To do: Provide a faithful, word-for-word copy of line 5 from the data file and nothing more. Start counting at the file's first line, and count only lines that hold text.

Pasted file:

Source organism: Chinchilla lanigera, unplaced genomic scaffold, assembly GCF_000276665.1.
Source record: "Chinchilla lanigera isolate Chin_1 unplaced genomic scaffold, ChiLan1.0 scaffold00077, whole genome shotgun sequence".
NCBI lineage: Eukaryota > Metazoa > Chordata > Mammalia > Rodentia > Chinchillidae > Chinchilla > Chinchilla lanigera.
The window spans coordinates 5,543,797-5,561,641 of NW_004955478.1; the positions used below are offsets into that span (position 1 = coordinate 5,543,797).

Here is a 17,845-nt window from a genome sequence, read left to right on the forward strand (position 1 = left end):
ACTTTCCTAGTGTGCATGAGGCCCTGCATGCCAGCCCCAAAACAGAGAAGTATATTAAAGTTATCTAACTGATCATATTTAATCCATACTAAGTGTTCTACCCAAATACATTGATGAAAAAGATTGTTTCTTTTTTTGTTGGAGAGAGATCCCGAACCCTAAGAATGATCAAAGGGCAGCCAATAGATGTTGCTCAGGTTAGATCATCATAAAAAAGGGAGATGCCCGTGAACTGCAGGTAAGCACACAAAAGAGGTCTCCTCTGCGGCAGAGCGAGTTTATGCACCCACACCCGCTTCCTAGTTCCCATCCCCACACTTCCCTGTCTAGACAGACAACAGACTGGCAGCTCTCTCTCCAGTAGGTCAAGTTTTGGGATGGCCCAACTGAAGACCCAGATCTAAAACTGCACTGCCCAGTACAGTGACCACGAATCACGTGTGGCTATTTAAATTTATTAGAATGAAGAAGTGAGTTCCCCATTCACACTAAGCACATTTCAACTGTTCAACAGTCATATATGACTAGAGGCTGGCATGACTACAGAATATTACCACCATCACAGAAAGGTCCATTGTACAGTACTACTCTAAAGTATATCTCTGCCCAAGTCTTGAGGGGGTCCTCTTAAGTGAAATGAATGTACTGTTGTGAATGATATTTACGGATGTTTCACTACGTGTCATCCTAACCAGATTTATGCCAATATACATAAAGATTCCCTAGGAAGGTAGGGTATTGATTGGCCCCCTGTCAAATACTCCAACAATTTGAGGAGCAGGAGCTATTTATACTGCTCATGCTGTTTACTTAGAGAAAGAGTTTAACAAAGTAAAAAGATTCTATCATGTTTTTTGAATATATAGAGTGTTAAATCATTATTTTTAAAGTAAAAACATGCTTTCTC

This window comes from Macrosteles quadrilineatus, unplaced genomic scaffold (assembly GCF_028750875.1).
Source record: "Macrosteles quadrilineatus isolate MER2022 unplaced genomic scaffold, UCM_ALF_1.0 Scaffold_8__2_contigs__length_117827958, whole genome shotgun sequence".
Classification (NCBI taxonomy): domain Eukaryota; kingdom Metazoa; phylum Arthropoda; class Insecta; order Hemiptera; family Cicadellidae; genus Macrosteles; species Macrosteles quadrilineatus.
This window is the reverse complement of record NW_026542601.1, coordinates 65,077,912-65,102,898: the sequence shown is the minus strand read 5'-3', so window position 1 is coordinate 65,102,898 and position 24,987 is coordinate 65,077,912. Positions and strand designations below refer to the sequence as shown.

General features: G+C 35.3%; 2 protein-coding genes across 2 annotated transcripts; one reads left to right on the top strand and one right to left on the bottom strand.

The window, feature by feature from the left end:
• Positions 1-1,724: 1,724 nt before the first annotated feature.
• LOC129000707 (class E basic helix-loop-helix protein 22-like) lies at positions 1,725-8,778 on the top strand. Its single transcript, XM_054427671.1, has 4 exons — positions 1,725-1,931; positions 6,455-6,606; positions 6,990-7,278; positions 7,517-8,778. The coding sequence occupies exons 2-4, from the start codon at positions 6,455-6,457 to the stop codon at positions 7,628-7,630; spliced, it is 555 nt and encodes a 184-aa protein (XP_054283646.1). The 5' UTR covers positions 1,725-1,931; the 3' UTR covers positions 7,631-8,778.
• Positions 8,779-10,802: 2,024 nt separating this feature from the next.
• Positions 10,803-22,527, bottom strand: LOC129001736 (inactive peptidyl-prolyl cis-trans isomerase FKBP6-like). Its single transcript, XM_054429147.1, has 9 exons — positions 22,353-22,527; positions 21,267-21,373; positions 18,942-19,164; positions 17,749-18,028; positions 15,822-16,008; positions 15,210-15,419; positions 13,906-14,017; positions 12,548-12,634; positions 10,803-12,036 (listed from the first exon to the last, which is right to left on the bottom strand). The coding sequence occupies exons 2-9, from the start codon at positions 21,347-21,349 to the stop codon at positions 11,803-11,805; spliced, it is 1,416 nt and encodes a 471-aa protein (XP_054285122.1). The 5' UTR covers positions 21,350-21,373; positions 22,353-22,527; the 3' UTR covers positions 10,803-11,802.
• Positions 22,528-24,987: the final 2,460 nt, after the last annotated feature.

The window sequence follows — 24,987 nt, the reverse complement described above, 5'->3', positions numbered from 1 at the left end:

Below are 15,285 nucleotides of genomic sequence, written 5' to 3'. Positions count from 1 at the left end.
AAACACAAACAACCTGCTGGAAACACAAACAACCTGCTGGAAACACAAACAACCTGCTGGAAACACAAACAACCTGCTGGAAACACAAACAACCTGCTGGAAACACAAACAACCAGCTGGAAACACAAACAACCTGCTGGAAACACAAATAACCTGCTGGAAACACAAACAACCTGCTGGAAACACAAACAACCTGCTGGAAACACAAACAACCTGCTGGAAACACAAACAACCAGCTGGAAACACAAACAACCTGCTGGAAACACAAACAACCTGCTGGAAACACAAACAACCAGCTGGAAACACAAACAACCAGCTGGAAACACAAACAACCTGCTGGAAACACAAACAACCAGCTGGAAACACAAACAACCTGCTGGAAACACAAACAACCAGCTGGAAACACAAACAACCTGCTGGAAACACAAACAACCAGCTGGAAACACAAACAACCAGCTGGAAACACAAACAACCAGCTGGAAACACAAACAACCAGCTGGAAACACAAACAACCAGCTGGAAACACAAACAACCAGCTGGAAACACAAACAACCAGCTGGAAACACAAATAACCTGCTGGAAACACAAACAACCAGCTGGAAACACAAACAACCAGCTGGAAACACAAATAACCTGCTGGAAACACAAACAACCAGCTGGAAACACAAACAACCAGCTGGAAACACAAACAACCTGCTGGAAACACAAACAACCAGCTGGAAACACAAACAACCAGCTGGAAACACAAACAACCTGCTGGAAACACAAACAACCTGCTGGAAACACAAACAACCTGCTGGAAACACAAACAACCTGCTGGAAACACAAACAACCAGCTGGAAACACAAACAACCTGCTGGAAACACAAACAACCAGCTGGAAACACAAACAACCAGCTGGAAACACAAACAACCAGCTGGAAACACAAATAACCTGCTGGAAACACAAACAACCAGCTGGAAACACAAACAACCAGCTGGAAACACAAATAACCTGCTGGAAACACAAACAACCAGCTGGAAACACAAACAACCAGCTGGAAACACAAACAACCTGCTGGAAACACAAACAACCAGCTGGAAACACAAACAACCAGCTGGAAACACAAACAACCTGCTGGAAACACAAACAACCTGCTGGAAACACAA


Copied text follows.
Here is a 17,845-nt window from a genome sequence, read left to right on the forward strand (position 1 = left end):